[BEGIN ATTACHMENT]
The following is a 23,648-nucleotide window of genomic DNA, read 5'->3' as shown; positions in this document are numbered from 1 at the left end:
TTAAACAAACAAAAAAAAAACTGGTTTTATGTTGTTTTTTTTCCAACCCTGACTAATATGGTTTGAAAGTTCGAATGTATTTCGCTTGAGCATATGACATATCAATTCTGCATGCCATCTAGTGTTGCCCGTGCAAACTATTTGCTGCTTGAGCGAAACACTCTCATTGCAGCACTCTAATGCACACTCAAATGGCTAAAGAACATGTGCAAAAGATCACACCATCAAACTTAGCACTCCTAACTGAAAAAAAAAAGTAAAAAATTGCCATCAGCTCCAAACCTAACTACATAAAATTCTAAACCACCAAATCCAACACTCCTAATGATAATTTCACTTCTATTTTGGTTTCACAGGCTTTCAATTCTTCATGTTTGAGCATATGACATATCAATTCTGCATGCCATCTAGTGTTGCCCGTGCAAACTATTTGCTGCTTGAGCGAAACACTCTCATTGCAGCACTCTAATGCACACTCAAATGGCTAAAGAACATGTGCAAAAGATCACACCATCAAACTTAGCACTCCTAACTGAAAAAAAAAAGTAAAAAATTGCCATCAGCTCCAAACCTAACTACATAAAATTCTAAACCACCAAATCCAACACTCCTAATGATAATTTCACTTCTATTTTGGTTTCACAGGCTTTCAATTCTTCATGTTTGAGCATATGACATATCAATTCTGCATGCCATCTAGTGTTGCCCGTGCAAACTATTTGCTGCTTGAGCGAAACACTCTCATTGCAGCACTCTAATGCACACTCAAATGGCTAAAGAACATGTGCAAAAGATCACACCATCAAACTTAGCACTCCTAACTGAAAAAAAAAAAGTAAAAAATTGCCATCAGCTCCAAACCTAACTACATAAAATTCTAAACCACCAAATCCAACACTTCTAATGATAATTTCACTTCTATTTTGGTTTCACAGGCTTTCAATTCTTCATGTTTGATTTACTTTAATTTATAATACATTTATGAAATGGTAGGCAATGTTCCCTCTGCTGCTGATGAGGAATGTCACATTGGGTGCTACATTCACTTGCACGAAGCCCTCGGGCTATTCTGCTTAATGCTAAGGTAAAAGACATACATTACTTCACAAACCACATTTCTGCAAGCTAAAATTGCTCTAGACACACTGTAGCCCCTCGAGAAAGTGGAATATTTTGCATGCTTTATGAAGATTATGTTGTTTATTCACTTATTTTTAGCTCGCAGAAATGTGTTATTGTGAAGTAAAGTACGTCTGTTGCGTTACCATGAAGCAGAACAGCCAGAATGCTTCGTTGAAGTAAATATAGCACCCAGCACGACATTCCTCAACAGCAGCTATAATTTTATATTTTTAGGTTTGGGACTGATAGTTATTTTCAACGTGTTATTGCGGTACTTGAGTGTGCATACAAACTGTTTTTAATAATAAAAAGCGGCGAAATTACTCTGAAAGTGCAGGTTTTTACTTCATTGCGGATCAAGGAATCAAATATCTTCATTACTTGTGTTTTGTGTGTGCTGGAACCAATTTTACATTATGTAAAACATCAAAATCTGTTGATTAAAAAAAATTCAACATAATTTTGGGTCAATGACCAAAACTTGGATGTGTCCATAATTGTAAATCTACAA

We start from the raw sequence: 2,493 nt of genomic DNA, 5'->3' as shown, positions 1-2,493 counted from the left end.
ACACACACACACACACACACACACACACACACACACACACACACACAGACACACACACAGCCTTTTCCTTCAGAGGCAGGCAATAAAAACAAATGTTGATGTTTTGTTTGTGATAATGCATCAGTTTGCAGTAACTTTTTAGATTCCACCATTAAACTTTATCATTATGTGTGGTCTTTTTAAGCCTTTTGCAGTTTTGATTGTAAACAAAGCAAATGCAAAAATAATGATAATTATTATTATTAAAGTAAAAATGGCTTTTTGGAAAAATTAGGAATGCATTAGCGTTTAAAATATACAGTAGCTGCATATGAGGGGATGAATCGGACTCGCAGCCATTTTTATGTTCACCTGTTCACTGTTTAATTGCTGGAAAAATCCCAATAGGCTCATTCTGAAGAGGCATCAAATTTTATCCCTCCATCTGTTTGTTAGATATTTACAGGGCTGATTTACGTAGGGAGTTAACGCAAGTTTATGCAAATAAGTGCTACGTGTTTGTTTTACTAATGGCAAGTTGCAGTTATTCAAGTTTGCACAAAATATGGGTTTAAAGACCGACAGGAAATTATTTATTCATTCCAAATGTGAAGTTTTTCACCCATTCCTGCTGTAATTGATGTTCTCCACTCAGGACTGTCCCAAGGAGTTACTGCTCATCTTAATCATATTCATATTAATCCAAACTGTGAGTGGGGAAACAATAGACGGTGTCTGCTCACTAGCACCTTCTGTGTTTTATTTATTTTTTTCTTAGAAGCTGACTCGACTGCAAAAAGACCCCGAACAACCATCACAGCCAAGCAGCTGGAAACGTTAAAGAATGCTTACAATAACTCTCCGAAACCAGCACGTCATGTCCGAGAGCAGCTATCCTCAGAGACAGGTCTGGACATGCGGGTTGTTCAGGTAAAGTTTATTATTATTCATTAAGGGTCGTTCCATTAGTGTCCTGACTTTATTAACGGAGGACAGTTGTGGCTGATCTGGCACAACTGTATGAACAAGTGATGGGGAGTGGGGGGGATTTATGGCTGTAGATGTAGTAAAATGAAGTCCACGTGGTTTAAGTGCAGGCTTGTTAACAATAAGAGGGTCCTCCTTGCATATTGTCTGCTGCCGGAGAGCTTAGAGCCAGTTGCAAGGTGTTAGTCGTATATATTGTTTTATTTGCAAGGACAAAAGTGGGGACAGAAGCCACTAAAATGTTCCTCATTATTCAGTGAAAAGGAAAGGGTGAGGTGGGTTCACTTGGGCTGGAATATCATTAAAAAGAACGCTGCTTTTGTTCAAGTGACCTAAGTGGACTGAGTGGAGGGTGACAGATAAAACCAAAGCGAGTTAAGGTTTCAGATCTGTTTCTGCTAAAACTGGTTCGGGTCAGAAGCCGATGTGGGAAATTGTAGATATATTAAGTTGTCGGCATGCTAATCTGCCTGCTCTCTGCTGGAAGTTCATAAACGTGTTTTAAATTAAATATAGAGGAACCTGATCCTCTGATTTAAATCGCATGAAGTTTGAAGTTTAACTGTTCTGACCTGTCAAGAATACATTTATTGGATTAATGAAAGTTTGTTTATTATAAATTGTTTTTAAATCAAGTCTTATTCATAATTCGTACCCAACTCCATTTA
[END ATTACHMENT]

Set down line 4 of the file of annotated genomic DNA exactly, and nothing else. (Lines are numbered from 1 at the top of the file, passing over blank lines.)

ACACACACACACACACACACACACACACACACACACACACACACACAGACACACACACAGCCTTTTCCTTCAGAGGCAGGCAATAAAAACAAATGTTGATGTTTTGTTTGTGATAATGCATCAGTTTGCAGTAACTTTTTAGATTCCACCATTAAACTTTATCATTATGTGTGGTCTTTTTAAGCCTTTTGCAGTTTTGATTGTAAACAAAGCAAATGCAAAAATAATGATAATTATTATTATTAAAGTAAAAATGGCTTTTTGGAAAAATTAGGAATGCATTAGCGTTTAAAATATACAGTAGCTGCATATGAGGGGATGAATCGGACTCGCAGCCATTTTTATGTTCACCTGTTCACTGTTTAATTGCTGGAAAAATCCCAATAGGCTCATTCTGAAGAGGCATCAAATTTTATCCCTCCATCTGTTTGTTAGATATTTACAGGGCTGATTTACGTAGGGAGTTAACGCAAGTTTATGCAAATAAGTGCTACGTGTTTGTTTTACTAATGGCAAGTTGCAGTTATTCAAGTTTGCACAAAATATGGGTTTAAAGACCGACAGGAAATTATTTATTCATTCCAAATGTGAAGTTTTTCACCCATTCCTGCTGTAATTGATGTTCTCCACTCAGGACTGTCCCAAGGAGTTACTGCTCATCTTAATCATATTCATATTAATCCAAACTGTGAGTGGGGAAACAATAGACGGTGTCTGCTCACTAGCACCTTCTGTGTTTTATTTATTTTTTTCTTAGAAGCTGACTCGACTGCAAAAAGACCCCGAACAACCATCACAGCCAAGCAGCTGGAAACGTTAAAGAATGCTTACAATAACTCTCCGAAACCAGCACGTCATGTCCGAGAGCAGCTATCCTCAGAGACAGGTCTGGACATGCGGGTTGTTCAGGTAAAGTTTATTATTATTCATTAAGGGTCGTTCCATTAGTGTCCTGACTTTATTAACGGAGGACAGTTGTGGCTGATCTGGCACAACTGTATGAACAAGTGATGGGGAGTGGGGGGGATTTATGGCTGTAGATGTAGTAAAATGAAGTCCACGTGGTTTAAGTGCAGGCTTGTTAACAATAAGAGGGTCCTCCTTGCATATTGTCTGCTGCCGGAGAGCTTAGAGCCAGTTGCAAGGTGTTAGTCGTATATATTGTTTTATTTGCAAGGACAAAAGTGGGGACAGAAGCCACTAAAATGTTCCTCATTATTCAGTGAAAAGGAAAGGGTGAGGTGGGTTCACTTGGGCTGGAATATCATTAAAAAGAACGCTGCTTTTGTTCAAGTGACCTAAGTGGACTGAGTGGAGGGTGACAGATAAAACCAAAGCGAGTTAAGGTTTCAGATCTGTTTCTGCTAAAACTGGTTCGGGTCAGAAGCCGATGTGGGAAATTGTAGATATATTAAGTTGTCGGCATGCTAATCTGCCTGCTCTCTGCTGGAAGTTCATAAACGTGTTTTAAATTAAATATAGAGGAACCTGATCCTCTGATTTAAATCGCATGAAGTTTGAAGTTTAACTGTTCTGACCTGTCAAGAATACATTTATTGGATTAATGAAAGTTTGTTTATTATAAATTGTTTTTAAATCAAGTCTTATTCATAATTCGTACCCAACTCCATTTA